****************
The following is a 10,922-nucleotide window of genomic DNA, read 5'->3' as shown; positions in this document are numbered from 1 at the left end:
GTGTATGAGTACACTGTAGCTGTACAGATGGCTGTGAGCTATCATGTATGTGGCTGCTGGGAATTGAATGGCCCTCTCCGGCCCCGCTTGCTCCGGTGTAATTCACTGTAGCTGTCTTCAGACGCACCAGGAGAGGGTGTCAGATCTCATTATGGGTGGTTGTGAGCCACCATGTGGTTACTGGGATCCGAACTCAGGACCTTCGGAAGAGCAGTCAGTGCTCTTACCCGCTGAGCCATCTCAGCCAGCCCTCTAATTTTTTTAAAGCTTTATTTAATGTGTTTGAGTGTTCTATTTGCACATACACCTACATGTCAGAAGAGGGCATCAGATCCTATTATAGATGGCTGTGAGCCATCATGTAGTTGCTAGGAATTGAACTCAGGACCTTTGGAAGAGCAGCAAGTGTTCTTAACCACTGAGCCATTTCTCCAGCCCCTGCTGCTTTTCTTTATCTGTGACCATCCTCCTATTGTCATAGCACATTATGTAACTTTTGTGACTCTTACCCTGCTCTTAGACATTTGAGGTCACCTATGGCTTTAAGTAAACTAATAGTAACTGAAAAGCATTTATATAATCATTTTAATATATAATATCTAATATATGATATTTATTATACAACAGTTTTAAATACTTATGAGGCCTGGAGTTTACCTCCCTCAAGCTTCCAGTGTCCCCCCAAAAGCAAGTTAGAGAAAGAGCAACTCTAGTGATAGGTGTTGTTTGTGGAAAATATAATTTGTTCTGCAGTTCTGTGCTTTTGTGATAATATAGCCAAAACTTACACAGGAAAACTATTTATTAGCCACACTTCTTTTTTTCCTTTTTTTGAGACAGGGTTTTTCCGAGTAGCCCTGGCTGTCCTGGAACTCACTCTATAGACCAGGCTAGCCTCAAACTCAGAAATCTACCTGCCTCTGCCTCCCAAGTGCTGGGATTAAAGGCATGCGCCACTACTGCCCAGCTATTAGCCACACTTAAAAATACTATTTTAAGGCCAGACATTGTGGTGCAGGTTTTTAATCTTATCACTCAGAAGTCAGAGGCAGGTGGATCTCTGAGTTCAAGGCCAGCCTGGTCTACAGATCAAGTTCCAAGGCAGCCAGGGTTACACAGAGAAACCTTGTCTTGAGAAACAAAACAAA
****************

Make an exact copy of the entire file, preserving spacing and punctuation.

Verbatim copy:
The following is a 10,922-nucleotide window of genomic DNA, read 5'->3' as shown; positions in this document are numbered from 1 at the left end:
GTGTATGAGTACACTGTAGCTGTACAGATGGCTGTGAGCTATCATGTATGTGGCTGCTGGGAATTGAATGGCCCTCTCCGGCCCCGCTTGCTCCGGTGTAATTCACTGTAGCTGTCTTCAGACGCACCAGGAGAGGGTGTCAGATCTCATTATGGGTGGTTGTGAGCCACCATGTGGTTACTGGGATCCGAACTCAGGACCTTCGGAAGAGCAGTCAGTGCTCTTACCCGCTGAGCCATCTCAGCCAGCCCTCTAATTTTTTTAAAGCTTTATTTAATGTGTTTGAGTGTTCTATTTGCACATACACCTACATGTCAGAAGAGGGCATCAGATCCTATTATAGATGGCTGTGAGCCATCATGTAGTTGCTAGGAATTGAACTCAGGACCTTTGGAAGAGCAGCAAGTGTTCTTAACCACTGAGCCATTTCTCCAGCCCCTGCTGCTTTTCTTTATCTGTGACCATCCTCCTATTGTCATAGCACATTATGTAACTTTTGTGACTCTTACCCTGCTCTTAGACATTTGAGGTCACCTATGGCTTTAAGTAAACTAATAGTAACTGAAAAGCATTTATATAATCATTTTAATATATAATATCTAATATATGATATTTATTATACAACAGTTTTAAATACTTATGAGGCCTGGAGTTTACCTCCCTCAAGCTTCCAGTGTCCCCCCAAAAGCAAGTTAGAGAAAGAGCAACTCTAGTGATAGGTGTTGTTTGTGGAAAATATAATTTGTTCTGCAGTTCTGTGCTTTTGTGATAATATAGCCAAAACTTACACAGGAAAACTATTTATTAGCCACACTTCTTTTTTTCCTTTTTTTGAGACAGGGTTTTTCCGAGTAGCCCTGGCTGTCCTGGAACTCACTCTATAGACCAGGCTAGCCTCAAACTCAGAAATCTACCTGCCTCTGCCTCCCAAGTGCTGGGATTAAAGGCATGCGCCACTACTGCCCAGCTATTAGCCACACTTAAAAATACTATTTTAAGGCCAGACATTGTGGTGCAGGTTTTTAATCTTATCACTCAGAAGTCAGAGGCAGGTGGATCTCTGAGTTCAAGGCCAGCCTGGTCTACAGATCAAGTTCCAAGGCAGCCAGGGTTACACAGAGAAACCTTGTCTTGAGAAACAAAACAAA